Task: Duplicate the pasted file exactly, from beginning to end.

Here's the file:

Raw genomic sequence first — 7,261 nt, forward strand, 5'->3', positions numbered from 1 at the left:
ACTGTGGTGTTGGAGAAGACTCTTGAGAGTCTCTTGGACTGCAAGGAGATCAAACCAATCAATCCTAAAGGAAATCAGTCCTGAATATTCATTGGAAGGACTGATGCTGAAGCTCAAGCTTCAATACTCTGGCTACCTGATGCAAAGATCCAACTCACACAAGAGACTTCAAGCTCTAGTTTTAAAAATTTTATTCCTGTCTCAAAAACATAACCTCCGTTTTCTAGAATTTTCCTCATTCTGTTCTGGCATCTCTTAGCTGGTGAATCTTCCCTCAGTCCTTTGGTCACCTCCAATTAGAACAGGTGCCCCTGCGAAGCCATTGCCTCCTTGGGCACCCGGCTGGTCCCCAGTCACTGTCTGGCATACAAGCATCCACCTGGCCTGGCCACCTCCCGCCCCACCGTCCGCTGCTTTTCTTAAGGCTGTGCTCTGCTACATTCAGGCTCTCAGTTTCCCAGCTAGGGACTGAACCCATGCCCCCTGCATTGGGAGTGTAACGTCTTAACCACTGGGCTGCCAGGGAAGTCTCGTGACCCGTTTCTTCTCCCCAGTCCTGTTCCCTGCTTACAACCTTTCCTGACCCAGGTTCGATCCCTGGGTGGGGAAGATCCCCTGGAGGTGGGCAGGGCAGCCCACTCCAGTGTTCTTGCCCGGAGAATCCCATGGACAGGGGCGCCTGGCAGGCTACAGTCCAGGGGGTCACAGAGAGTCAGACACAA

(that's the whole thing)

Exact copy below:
Raw genomic sequence first — 7,261 nt, forward strand, 5'->3', positions numbered from 1 at the left:
ACTGTGGTGTTGGAGAAGACTCTTGAGAGTCTCTTGGACTGCAAGGAGATCAAACCAATCAATCCTAAAGGAAATCAGTCCTGAATATTCATTGGAAGGACTGATGCTGAAGCTCAAGCTTCAATACTCTGGCTACCTGATGCAAAGATCCAACTCACACAAGAGACTTCAAGCTCTAGTTTTAAAAATTTTATTCCTGTCTCAAAAACATAACCTCCGTTTTCTAGAATTTTCCTCATTCTGTTCTGGCATCTCTTAGCTGGTGAATCTTCCCTCAGTCCTTTGGTCACCTCCAATTAGAACAGGTGCCCCTGCGAAGCCATTGCCTCCTTGGGCACCCGGCTGGTCCCCAGTCACTGTCTGGCATACAAGCATCCACCTGGCCTGGCCACCTCCCGCCCCACCGTCCGCTGCTTTTCTTAAGGCTGTGCTCTGCTACATTCAGGCTCTCAGTTTCCCAGCTAGGGACTGAACCCATGCCCCCTGCATTGGGAGTGTAACGTCTTAACCACTGGGCTGCCAGGGAAGTCTCGTGACCCGTTTCTTCTCCCCAGTCCTGTTCCCTGCTTACAACCTTTCCTGACCCAGGTTCGATCCCTGGGTGGGGAAGATCCCCTGGAGGTGGGCAGGGCAGCCCACTCCAGTGTTCTTGCCCGGAGAATCCCATGGACAGGGGCGCCTGGCAGGCTACAGTCCAGGGGGTCACAGAGAGTCAGACACAA